But are these broadly connected issues being picked up by the media? I worry that the mainstream media is focusing on stories of physical and sexual abuse in ways that isolate the IRS experience from colonialism as a whole. For example, the Globe and Mail published a feature-length article about the TRC’s Victoria hearings, held in April 2012. The article focuses on a prominent leader, Chief Edward John, who “wept uncontrollably” as he talked about his IRS experience; it largely characterizes the schools as “a form of institutionalized pedophilia;” and it summarizes the TRC’s interim report as recommending that public schools “teach about the physical and sexual abuse and neglect” in the IRS system (Meissner 2012). In contrast, the TRC’s interim report does not use such narrow language. It explicitly characterizes Indian Residential Schools as an “assault” on Aboriginal children, families, and culture and an assault on self-governing and self-sustaining Aboriginal nations.
While I am not sure I would characterize the Globe and Mail article as sensationalist, it certainly veers toward the kind of pathologizing of former students that Roland Chrisjohn and Sherri Young exposed in their 1996 book, Circle Game. By this, I mean that the healing of the Indian Residential Schools legacy is depicted as an internal, Indigenous thing: survivors can “fix” themselves through therapy and reconnecting with tradition. I should be clear that these approaches to healing are indeed important and beneficial for many survivors. But, from the perspective of wanting to shake up settler complacency, the kinds of violence and healing to which the media draws attention obscures the fact that “colonialism is sick” and “requires a cure,” as Métis scholar Jo-Ann Episkenew (2009) argues. Or, as TRC Director of Research, Paulette Regan, puts it, this approach is based on an assumption that Indian Residential Schools are “an Indian problem,” and not a “settler problem” (Regan, 2010).
The Role of Empathy
It is only natural, I believe, to react emotionally when listening to somebody share his or her experience of childhood trauma and abuse, of losing touch with her language and culture, or of not knowing how to parent his own children. We feel empathy as human beings; indeed, I imagine that such empathy can be an important step in humanizing the other. But relying on empathy alone carries risks (Ahmed 2005; Czyzewski 2011). These risks include appropriating survivors’ pain in voyeuristic and colonizing ways while ignoring settlers’ “responsibility to address the inequities and injustices from which they have profited” (Regan 2010, p.47). In other words, listening to survivor stories may result in “feeling good about feeling bad” and very little else (Regan 2010).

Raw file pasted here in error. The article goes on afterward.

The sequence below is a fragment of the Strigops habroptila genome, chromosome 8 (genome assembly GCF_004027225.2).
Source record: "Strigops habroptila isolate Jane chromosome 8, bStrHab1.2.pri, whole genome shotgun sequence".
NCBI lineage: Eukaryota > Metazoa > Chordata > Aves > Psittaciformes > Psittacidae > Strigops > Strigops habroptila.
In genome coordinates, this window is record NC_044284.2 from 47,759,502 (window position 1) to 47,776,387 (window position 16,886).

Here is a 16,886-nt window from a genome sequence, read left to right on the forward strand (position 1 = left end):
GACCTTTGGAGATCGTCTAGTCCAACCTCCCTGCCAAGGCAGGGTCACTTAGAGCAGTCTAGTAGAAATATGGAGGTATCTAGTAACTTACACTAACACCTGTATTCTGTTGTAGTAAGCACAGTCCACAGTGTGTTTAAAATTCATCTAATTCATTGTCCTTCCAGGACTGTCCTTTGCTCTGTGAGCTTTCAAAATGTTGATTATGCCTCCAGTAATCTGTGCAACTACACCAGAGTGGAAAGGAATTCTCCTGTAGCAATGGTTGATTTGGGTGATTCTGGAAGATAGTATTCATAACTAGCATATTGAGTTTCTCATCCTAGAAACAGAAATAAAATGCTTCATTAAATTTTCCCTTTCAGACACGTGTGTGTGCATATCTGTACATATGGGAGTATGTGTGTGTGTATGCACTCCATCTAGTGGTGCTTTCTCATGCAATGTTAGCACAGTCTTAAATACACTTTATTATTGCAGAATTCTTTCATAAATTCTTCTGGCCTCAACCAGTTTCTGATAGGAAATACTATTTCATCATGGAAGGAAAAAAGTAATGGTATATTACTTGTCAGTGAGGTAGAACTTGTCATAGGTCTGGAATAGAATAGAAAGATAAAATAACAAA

Yet, what other starting points have we got? If we cannot connect as humans, how do we begin to ask one another, “who are we?” (see Chief Robert Joseph’s comments in Nagy 2012, p. 18). The task is to turn this question inward, to deconstruct Canadian settler identities as peacemakers, as “less violent” colonizers than Americans, and to challenge how such assumptions and myths underpin our political and social institutions today (Regan, 2010). This task of unsettling, as Regan characterizes it, is furthermore deeply connected to the imperative that settlers listen very carefully.
Earlier this year, I showed my students the online testimony of husband and wife, Fredda Paul and Leslie Wood (starting at the 3:47 mark), who spoke before the TRC in Halifax in October 2011. In it, Leslie Wood, a non-Indigenous woman, reads from her husband’s collection of stories. Fredda Paul also speaks briefly at the end to add to what he had written. Fredda’s stories are an incredible testament to the resilience and agency of children; they also illustrate the spectrum of violence and cruelty that comprised Indian Residential Schools. Many of us in class that day cried watching it. But, importantly, his truth also provided a powerful opening within the classroom to discuss the complexities of violence and reconciliation.
The TRC’s national event in Winnipeg in June of 2010 included an academic conference on Indian Residential Schools. Part of the conference was housed outdoors and thus it got a lot of exposure. I remember very clearly the profound disconnect between the academic presentations and the people, notably survivors, who stopped to listen. I remember in particular how one man spoke in response to a presentation on environmental justice. “I don’t care about environmental justice,” he shouted, or so I recall: “I want to know what you’re going to do about what happened to me.” For me, as an academic, it was a deeply unsettling and uncomfortable experience—as it needed to be. I reflect upon that man’s rightful anger as I write this. Can settlers reach a place where we attend both to what happened to him and to the larger systemic reasons as to why it happened?
Ahmed, S. (2005) 'The Politics of Bad Feeling', Australian Critical Race and Whiteness Studies Association Journal, 1, 72-85.
Chrisjohn, R. D. and Young, S. L. (2006) Circle Game: Shadows and Substance in the Indian Residential Schools Experience in Canada, Penticton, B.C., Theytus Books.
Corntassel, J. and Holder, C. (2008) 'Who’s Sorry Now? Government Apologies, Truth Commissions, and Indigenous Self-Determination in Australia, Canada, Guatemala, and Peru', Human Rights Review, 9(4), 465-89.
Czyzewski, K. (2011) 'The Truth and Reconciliation Commission of Canada: Insights into the Goal of Transformative Education', International Indigenous Policy Journal, 2(3), 1-12.
Henry, Y. (2000) Where Healing Begins. in C. Villa-Vicencio and W. Verwoerd (eds) Looking Back, Reaching Forward: Reflections on the Truth and Reconciliation Commision of South Africa. Cape Town: University of Cape Town Press.
Nagy, R. (2012) “The Scope and Bounds of Transitional Justice and the Canadian Truth and Reconciliation Commission,” International Journal of Transitional Justice, doi: 10.1093/ijtj/ijs034 (posted online 18 December 2012).
Regan, P. (2010) Unsettling the Settler Within: Indian Residential Schools, Truth Telling, and Reconciliation in Canada, Vancouver, UBC Press.